FAMILY DIGITAL WELLNESS GUIDE
Birth – Preschool
Sections in this Guide
Infants & Toddlers (Birth - 2)
We Recommend…For children under 18 months, we recommend limiting the use of digital devices and media to video chatting with family and friends. For toddlers, screen time can be expanded to include watching child-centered programming with an engaged parent or caregiver.
In reality, nearly two-thirds of children under age 2 use screen-based media on a daily basis. Parents and other caregivers use media and devices much of the day for a number of reasons, many of which can be categorized as the demands of daily life. Screens can occupy infants when we need to be doing something else. While we recommend limiting screens at this age, we recognize that they can serve a purpose in our busy lives and we want to help you to use them well and in ways that can most benefit you and your developing child.
We Recommend…Children 3-5 years old can engage productively with interactive media for short periods of time and in video chats with friends and loved ones. We recommend that receptive screen time (such as watching videos) is limited to their attention span for each viewing, and no more than 2 hours total per day.
Preschool-aged children spend an average of 2 hours per day using screens. While we continue to recommend limiting receptive screen use at this age, we recognize that screen media serve a purpose in our busy lives and we want to help you to use them well and in ways that can most benefit you and your preschooler. As with infants and toddlers, always consider what your preschooler will be watching and learning from and what they will not be doing because they are on a screen.
Best Practices for
BIRTH - PRESCHOOL
When watching a tv show, movie, or other screen, interact with your child by pointing things out, asking questions, and modeling prosocial reactions.
- Even babies who aren’t yet talking can understand and learn from many of the words you’re using and your tone of voice.
- Preschoolers can hold a conversation and talk with you about what they’re seeing. Ask questions about what they think the characters are feeling or how they might react if they were in the story.
Whenever possible, when watching a video or video chatting, sit with your child physically next to you or on your lap. Use the opportunity to cuddle and to look at one another while engaged with screens.
Preschoolers especially need interaction with their primary caregivers to learn and develop their social, emotional, and cognitive skills. When you are able to focus on your child, your time is best spent interacting directly with one another without the distraction of screens and other devices.
Encourage their chat partner to talk directly to your child, sing songs, play games, or repeat movements (such as hand clapping) to get your child to imitate these actions. If they point out something about the child (such as “look at those strong legs!”), you can tickle or touch them, to further the interaction. Preschool-aged children can show schoolwork, demonstrate new skills (“look what I can do!”), or tell stories.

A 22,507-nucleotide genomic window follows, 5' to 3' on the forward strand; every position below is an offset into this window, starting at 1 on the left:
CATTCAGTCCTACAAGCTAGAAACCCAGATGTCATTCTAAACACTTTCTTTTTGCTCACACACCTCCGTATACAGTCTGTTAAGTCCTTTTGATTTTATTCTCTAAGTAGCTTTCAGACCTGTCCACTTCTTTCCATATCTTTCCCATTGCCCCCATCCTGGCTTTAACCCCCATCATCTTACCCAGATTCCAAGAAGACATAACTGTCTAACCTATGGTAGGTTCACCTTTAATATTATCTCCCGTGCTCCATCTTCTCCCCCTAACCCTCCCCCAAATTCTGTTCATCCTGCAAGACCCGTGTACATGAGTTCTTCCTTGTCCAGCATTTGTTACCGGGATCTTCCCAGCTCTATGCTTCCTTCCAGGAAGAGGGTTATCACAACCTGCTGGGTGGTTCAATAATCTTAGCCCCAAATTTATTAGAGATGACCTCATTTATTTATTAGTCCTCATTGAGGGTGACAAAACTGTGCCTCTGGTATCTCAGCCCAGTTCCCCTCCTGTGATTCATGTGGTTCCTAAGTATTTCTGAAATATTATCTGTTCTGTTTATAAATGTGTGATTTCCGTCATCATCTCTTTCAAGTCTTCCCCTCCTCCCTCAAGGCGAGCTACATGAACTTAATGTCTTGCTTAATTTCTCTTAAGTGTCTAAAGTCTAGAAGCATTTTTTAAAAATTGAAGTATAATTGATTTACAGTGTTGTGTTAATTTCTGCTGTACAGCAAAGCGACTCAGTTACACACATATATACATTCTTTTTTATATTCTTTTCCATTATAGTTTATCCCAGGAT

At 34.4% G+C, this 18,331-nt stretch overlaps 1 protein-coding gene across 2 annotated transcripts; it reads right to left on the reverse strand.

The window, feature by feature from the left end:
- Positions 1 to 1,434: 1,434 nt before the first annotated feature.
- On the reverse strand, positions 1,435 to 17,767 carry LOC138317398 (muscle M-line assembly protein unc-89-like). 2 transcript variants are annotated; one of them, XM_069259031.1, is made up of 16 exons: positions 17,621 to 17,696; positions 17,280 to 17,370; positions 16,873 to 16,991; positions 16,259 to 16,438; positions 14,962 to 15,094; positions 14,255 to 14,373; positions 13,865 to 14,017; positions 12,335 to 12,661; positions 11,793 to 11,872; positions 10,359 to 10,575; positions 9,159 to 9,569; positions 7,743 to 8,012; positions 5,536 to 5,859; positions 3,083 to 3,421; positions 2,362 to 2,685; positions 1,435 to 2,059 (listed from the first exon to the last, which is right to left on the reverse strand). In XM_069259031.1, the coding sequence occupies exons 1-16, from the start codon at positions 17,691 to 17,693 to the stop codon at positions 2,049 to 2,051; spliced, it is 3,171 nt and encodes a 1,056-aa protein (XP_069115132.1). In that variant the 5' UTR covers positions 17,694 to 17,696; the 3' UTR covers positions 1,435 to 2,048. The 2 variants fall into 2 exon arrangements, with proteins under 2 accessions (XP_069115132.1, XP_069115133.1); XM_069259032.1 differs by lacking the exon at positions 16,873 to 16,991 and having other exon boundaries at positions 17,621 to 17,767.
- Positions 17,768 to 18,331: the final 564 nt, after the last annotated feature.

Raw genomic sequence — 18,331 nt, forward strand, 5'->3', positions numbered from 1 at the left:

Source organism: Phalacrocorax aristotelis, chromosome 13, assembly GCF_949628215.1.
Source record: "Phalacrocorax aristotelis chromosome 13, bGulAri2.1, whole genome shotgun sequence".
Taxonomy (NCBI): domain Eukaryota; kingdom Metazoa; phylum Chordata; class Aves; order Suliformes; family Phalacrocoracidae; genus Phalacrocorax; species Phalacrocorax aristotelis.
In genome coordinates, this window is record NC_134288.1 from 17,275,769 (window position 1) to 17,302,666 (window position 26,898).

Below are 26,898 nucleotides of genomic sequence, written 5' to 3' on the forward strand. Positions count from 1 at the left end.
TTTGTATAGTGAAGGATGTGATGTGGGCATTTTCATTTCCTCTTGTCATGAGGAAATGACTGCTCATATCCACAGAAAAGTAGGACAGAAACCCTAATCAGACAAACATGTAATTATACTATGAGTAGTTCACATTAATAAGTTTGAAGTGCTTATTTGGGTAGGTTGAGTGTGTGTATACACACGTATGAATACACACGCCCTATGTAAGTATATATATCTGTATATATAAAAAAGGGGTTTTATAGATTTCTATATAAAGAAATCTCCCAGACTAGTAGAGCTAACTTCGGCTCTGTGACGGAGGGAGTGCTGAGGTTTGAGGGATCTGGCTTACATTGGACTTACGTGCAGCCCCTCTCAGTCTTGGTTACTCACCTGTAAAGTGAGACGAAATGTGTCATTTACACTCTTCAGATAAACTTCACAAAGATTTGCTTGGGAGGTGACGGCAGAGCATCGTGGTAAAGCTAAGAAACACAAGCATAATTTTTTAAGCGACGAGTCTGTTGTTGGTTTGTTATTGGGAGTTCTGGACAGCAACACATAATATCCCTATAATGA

Many television shows, movies, and apps invite even the youngest children to participate in the story. They may be asked to repeat after the character, answer a question, do an active movement (such as “hop like a bunny” or “dance like me”), or sing along. These media are more engaging and better support a child’s development and healthy media use.
Try to gauge how they are responding to different kinds of content and assess their attention span. Young children’s attention spans are roughly 2-3 minutes per year of age – so 2-year-olds have a 4-6 minute attention span, 3-year-olds 6-9 minutes, 4-year-olds 8-12 minutes. This tends to be much shorter than most television programs or videos. Watch for when your child breaks their gaze and looks elsewhere. Use that as a guide for how long for them to view a screen before moving on to other activities.
Research indicates that children as young as 3 months old show gender and race preferences; by preschool, children have internalized racial messages of society. Young children will notice differences and can hold conversations about them. Select tv shows, movies, and books that show a variety of differences – including gender, race, and ability – and ask questions or make observations:
- “Your hair is very dark and Elsa’s is very light. You both have such beautiful hair!”
- “Molly loves to go exploring in the woods just like you do!”
- “Daniel Tiger calls his Grampy ‘Grandpere’. Isn’t that a cool name?”
When parents use their devices during mealtime, families lose out on important bonding time with their children and can support the development of less healthy eating practices. During meals, turn off the television and make sure tablets and smartphones are turned off and not in the room.
Most applications and devices offer parents opportunities to disable ads, turn on safe-search mode, and block content. They offer password protection as well as bookmarking services to make preferred games and websites easy to access. If you’re not sure how to engage these protections, search for the Trust, Safety, or Parent sections of an app’s or device’s website.